arts & entertainment Books
NORA EPHRON IS a prolific writer who’s
best known for screenplays such as When
Harry Met Sally, Sleepless in Seattle and Julie
and Julia. She’s also had several collections of
essays published, including I Feel Bad About
My Neck: And Other Thoughts on Being a
Woman (Vintage, 2008). Her latest collection
of essays, I Remember Nothing: And Other
Reflections, offers her trademark take on
memory (or lack thereof), her childhood and
much more. The following excerpt takes a
wry and wistful look at getting older.
—Stephanie E. Ponder
The O Word
I am sixty-nine years old.
I’m not really old, of course.
Really old is eighty.
But if you are young, you would definitely
think that I’m old.
No one actually likes to admit that
The most they will cop to is that they’re
older. Or oldish.
In these days of physical fitness, hair dye,
and plastic surgery, you can live much of your
life without feeling or even looking old.
But then one day, your knee goes, or your
shoulder, or your back, or your hip. Your hot
flashes come to an end; things droop. Spots
appear. Your cleavage looks like a peach pit. If
your elbows faced forward, you would kill
yourself. You’re two inches shorter than you
used to be. You’re ten pounds fatter and you
cannot lose a pound of it to save your soul.
Your hands don’t work as well as they once did
and you can’t open bottles, jars, wrappers, and
especially those gadgets that are encased tightly
in what seems to be molded Mylar. If you were
stranded on a desert island and your food were
sealed in plastic packaging, you would starve to
death. You take so many pills in the morning
you don’t have room for breakfast.
Once a month there’s a funeral. You lose
close friends and discover one of the worst
truths of old age: they’re irreplaceable. People
who run four miles a day and eat only nuts
and berries drop dead. People who drink a
quart of whiskey and smoke two packs of
cigarettes a day drop dead. You are suddenly in a lottery, the ultimate game of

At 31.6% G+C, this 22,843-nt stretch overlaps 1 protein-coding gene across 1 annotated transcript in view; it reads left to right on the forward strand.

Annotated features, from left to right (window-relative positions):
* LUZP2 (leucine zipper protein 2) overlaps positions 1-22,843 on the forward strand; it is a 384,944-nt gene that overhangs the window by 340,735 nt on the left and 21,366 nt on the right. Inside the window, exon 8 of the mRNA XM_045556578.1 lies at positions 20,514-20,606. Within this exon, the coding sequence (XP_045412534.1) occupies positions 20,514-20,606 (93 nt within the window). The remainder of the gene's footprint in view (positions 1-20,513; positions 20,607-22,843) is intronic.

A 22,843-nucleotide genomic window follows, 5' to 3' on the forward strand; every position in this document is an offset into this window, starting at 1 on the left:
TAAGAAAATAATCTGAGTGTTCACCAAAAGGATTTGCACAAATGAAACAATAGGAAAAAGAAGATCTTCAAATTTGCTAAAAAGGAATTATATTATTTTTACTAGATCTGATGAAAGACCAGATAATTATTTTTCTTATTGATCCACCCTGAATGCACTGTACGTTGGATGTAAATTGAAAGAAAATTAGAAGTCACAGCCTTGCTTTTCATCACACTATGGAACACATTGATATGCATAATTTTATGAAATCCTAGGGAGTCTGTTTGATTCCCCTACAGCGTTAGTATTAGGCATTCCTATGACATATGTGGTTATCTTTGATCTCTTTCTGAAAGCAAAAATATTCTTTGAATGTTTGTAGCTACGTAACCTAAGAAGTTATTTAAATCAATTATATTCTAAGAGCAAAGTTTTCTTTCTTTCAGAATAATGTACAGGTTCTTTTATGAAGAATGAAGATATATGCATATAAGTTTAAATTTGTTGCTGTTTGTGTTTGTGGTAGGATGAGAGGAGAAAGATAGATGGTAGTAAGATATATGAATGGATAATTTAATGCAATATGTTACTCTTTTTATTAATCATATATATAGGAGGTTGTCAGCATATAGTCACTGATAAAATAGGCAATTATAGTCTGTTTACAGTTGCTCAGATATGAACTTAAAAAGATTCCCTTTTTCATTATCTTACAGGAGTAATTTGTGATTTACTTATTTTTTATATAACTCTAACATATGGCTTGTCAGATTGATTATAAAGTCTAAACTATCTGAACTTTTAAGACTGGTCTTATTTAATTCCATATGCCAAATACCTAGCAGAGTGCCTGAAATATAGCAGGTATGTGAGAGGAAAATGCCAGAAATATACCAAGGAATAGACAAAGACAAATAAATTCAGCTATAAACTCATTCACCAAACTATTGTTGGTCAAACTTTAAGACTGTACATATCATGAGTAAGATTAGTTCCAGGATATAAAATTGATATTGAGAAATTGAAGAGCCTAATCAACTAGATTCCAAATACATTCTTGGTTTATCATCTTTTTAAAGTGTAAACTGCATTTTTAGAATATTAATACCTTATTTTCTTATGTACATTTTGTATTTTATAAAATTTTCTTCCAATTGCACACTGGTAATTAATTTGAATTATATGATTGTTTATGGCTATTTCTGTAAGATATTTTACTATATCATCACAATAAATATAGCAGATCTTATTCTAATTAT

chance, and someday your luck will run
out. Everybody dies. There’s nothing
you can do about it.
Whether or not you eat six
almonds a day. Whether or not you
believe in God.
At some point I will be not just
old, older, or oldish—I will be
The Costco Connection
I Remember Nothing is available in most
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NOVEMBER 2010 ;e Costco Connection 47
really old. I will be actively impaired by age:
something will make it impossible for me to
read, or speak, or hear what’s being said, or
eat what I want, or walk around the block.
My memory, which I can still make jokes
about, will be so dim that I will have to pretend I know what’s going on.
The realization that I may have only a
few good years remaining has hit me with
real force, and I have done a lot of thinking as
a result. I would like to have come up with
something profound, but I haven’t. I try to
figure out what I really want to do every day,
I try to say to myself, “If this is one of the last
days of my life, am I doing exactly what I
want to be doing?” I aim low. My idea of a
perfect day is a frozen custard at Shake Shack
and a walk in the park. (Followed by a
Lactaid.) My idea of a perfect night is a good
play and dinner at Orso. (But no garlic, or I
won’t be able to sleep.)
We used to go to our house on Long
Island every summer. In mid-July, the geese
would turn up. They would fly overhead in
formation, their wings beating the air in a
series of heart-stopping whooshes. I was
elated by the sound.
In time, of course, the kids grew up and it
was just me and Nick in the house on Long
Now we don’t go to Long Island
in the summer and I don’t hear the
geese. Sometimes, instead, we go to
stopped liking the geese. In
Los Angeles, where there are hum-
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